The dress watch is an endangered concept nowadays, if not an endangered species. The whole idea of a dress watch has embedded in it the idea of dressing, which wasn’t happening all that much before everyone started working from home. But the idea remains deeply ingrained in the DNA of fine watchmaking and, for all that many of us don’t have, or feel the need to have, something you could specifically put in the category of “dress watch,” watchmaking firms continue to make watches that would fit the bill. Our editors looked back at this year’s releases to see which timepieces fit the definition, but also to use the watches as a way of talking about the larger notion of the dress watch as a category, and what it means to each of them.
Jon Bues: The IWC Portugieser 40mm
For a long time, I was all about sport watches. The truth is, I’ve only ever owned two dressy watches. The first of these came pretty late into my collecting career, a 37mm rose-gold IWC Caliber 89 with fancy lugs (circa 1960), which I purchased in 2012. Six years later came my automatic Grand Seiko SBGM221 GMT, from the company’s Elegance collection, which I bought in early 2018. While both are appropriate to wear with a suit, only the Grand Seiko has proven to be a go-to daily-wear watch as well. I remember wearing it casually the day before my wedding nearly two years ago and then wearing it with a suit on the morning of my wedding day – it didn’t skip a beat. While I’m sure there are all kinds of opinions out there about what makes a dress watch a dress watch, I think that versatile watches are the best kinds of watches to own, certainly for those starting out collecting.
Don’t get me wrong, I love both of my IWC and my Grand Seiko, and I have no intention of letting either of them leave my collection. But should I find myself in a position to add another watch for dressing up, it’s going to be one that has potential for daily wear. And for that reason, when I survey the dress watches that have so far been presented in 2020, I think that the IWC Portugieser Automatic 40 is a watch well worth looking at. Somewhere between an everyday watch and a dress watch, and priced under $ 8,000 in steel, the Portugieser 40 is a watch that one could get a lot of mileage out of. This is a modern automatic watch, and the cal. 82200 inside features IWC’s highly efficient Pellaton winding system and 60 hours of power reserve. It’s a robust caliber, but it’s also a visually interesting and, I would go so far as to say, a quite beautiful one as well.
For those with a medium-to-large-sized wrist who are not of the mind that all watches must always be sub-40mm in diameter, the Portugieser Automatic 40 is a dress watch / everyday watch hybrid that’s definitely worth knowing about.
$ 7,250 in steel; $ 16,900 in 5N gold; IWC.com.
Jack Forster: The Zenith Elite Moonphase, In Steel
The whole idea of a dress watch is up in the air these days, and whether or not it’s even relevant anymore (as you can see from my colleagues’ comments) is a fair topic for discussion. A dress watch presupposes that one is dressing, and in a year in which dressing below the torso for a Zoom meeting, or not, has become a running joke, and pretty much the only clothing company that’s recording robust revenues is one that pivoted early on to sweatpants, it’s hard to imagine a situation in which a dress watch would ever need to come out of the box or off the winder, at least for the time being.
Still, I think there is some comfort to be taken in thinking back on traditions and the circumstances which gave rise to those traditions. I have always loved the notion that dressing well, and hewing a bit to formality especially in a business setting, is a way of showing not just pride in oneself, but also respect for one’s colleagues and partners. A so-called dress watch is very much part of that philosophy of attire. A dress watch in this, very traditional sense is not a formal watch – you can get away with a very simple watch with a tuxedo (which is not formal, but semi-formal), but the real formal dress code (which for men is a morning coat or white tie) forbids a wristwatch. Rather, a dress watch is one you would wear with semi-formal or business formal attire, and it would be thin, relatively simple, elegant, probably although not necessarily gold, and would in fact steer clear of overt ostentation as inappropriate for any serious, adult enterprise.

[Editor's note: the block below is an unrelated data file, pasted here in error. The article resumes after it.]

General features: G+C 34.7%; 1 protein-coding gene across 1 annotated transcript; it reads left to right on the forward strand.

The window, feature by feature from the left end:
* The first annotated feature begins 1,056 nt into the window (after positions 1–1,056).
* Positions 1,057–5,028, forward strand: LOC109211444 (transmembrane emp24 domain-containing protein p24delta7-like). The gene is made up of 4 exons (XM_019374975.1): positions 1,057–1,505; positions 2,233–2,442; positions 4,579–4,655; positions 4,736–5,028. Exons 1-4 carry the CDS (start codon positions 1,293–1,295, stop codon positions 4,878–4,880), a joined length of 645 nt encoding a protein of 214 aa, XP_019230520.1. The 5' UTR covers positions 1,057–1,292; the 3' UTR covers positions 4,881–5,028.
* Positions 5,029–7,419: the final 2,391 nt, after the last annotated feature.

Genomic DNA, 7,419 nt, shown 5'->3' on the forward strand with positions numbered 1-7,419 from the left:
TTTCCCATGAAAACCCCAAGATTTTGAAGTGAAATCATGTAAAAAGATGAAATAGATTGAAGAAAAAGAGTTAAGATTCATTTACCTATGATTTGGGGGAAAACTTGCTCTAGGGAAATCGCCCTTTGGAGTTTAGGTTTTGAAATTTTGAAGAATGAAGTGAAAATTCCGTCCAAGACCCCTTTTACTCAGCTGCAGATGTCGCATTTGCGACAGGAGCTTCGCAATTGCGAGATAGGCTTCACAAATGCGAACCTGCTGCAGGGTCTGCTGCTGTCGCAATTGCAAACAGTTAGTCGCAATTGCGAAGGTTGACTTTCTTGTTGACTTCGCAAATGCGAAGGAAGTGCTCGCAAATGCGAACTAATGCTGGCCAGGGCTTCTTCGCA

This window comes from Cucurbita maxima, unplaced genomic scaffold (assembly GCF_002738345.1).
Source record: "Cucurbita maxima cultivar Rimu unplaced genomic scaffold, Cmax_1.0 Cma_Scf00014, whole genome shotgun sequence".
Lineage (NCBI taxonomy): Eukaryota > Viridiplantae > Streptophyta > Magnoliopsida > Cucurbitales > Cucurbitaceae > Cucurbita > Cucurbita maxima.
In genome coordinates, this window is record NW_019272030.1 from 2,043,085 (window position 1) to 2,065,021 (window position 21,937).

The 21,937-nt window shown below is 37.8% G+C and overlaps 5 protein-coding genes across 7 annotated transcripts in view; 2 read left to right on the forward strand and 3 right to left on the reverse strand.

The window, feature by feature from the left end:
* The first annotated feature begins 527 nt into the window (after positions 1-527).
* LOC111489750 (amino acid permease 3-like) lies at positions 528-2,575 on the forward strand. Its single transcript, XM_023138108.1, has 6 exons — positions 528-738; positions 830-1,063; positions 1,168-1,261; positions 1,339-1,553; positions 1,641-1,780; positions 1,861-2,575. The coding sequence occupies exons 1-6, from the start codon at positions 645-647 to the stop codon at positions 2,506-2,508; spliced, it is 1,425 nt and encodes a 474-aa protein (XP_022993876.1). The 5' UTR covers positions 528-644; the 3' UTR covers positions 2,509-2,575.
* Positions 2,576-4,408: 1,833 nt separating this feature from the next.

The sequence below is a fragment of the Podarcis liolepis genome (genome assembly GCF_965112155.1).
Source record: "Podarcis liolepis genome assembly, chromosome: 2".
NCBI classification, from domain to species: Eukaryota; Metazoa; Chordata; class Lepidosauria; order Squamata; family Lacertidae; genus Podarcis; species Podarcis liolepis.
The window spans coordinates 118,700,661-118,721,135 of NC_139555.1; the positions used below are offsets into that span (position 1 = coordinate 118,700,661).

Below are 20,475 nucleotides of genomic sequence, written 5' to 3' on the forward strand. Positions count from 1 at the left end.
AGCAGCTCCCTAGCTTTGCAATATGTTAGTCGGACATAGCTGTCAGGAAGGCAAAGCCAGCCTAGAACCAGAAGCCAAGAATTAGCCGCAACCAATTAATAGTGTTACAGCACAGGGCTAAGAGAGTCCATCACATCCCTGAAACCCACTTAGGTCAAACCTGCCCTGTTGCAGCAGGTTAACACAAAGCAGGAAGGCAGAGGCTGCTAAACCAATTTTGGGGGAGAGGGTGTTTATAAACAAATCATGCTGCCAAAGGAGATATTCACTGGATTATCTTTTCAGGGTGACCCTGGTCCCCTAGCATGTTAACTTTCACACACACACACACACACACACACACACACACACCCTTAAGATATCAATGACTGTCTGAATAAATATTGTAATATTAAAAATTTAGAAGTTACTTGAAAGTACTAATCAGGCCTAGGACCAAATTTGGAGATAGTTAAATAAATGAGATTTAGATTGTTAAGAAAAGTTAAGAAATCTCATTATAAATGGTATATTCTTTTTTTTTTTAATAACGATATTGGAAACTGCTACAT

In these narrow, traditional terms, may I present for your consideration what I think is an extremely nice, eminently non-ostentatious, and surprisingly affordable dress watch, new for this year, that you have probably forgotten about since it launched in January. That watch is the Zenith Elite Moonphase, and it is just about the prettiest honest-to-betsy, not-insanely-expensive dress watch you could ask for (for which you could ask?). It’s a great size, at 40.50mm x 9.35mm; it has a lovely dial and a beautifully executed moon-phase complication just to keep things from being too clean and classical for their own good; it has that nifty running seconds at 9:00. The latter betrays the movement, which is an in-house (which everyone also seems to forget) Elite caliber 195, 3.97mm thick, with a crown-settable moon-phase and a 50-hour power reserve. In steel: $ 6,800 smackeroos, and if you can find a nicer in-house caliber moon-phase at that price, I’ll eat it – without ketchup (no, not really, but you know, still).
$ 6,800; zenith-watches.com.
Danny Milton: The Breguet Classique 7137
For me, a dress watch is the ringer on the sideline, coming into the game when its number is called and scoring the winning points. There’s a certain mythical quality to it in that way. Of course, everyone has their own ideas of what a dress watch should be, but I subscribe to the viewpoint that we might all be right in our own way. In the words of The Dude, Jeffrey Lebowski, “That’s just like… your opinion, man.” I think we can all agree, however, that a dress watch is special. I could see a “one watch guy” making an exception for a dress watch, and still considering himself a “one watch guy.” We wear a dress watch for special occasions, and because of that, we only wear them occasionally. It is with that idea in mind that I landed on the Breguet Classique 7137 as my favorite of the new releases this year. Its design just feels special in almost every way.